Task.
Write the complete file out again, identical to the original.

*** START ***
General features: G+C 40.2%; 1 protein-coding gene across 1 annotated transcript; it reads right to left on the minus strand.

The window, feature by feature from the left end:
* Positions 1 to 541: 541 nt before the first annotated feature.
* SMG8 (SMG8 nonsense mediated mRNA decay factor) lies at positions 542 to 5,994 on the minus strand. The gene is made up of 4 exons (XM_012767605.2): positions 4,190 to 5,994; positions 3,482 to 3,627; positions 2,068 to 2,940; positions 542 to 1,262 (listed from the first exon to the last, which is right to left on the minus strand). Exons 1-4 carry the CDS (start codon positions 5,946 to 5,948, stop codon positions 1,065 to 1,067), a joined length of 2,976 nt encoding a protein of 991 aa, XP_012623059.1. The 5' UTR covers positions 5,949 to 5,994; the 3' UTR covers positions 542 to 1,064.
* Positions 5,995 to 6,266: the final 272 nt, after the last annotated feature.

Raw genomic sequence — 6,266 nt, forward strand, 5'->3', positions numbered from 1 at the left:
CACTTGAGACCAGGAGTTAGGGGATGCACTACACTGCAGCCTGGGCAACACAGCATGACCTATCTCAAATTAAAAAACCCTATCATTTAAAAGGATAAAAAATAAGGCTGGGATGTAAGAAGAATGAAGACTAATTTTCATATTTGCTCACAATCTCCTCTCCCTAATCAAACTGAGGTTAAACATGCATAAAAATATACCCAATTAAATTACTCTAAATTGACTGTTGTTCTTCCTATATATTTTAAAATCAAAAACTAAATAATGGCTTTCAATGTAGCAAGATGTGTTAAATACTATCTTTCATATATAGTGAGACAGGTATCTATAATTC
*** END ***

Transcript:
General features: G+C 40.2%; 1 protein-coding gene across 1 annotated transcript; it reads right to left on the minus strand.

The window, feature by feature from the left end:
* Positions 1 to 541: 541 nt before the first annotated feature.
* SMG8 (SMG8 nonsense mediated mRNA decay factor) lies at positions 542 to 5,994 on the minus strand. The gene is made up of 4 exons (XM_012767605.2): positions 4,190 to 5,994; positions 3,482 to 3,627; positions 2,068 to 2,940; positions 542 to 1,262 (listed from the first exon to the last, which is right to left on the minus strand). Exons 1-4 carry the CDS (start codon positions 5,946 to 5,948, stop codon positions 1,065 to 1,067), a joined length of 2,976 nt encoding a protein of 991 aa, XP_012623059.1. The 5' UTR covers positions 5,949 to 5,994; the 3' UTR covers positions 542 to 1,064.
* Positions 5,995 to 6,266: the final 272 nt, after the last annotated feature.

Raw genomic sequence — 6,266 nt, forward strand, 5'->3', positions numbered from 1 at the left:
CACTTGAGACCAGGAGTTAGGGGATGCACTACACTGCAGCCTGGGCAACACAGCATGACCTATCTCAAATTAAAAAACCCTATCATTTAAAAGGATAAAAAATAAGGCTGGGATGTAAGAAGAATGAAGACTAATTTTCATATTTGCTCACAATCTCCTCTCCCTAATCAAACTGAGGTTAAACATGCATAAAAATATACCCAATTAAATTACTCTAAATTGACTGTTGTTCTTCCTATATATTTTAAAATCAAAAACTAAATAATGGCTTTCAATGTAGCAAGATGTGTTAAATACTATCTTTCATATATAGTGAGACAGGTATCTATAATTC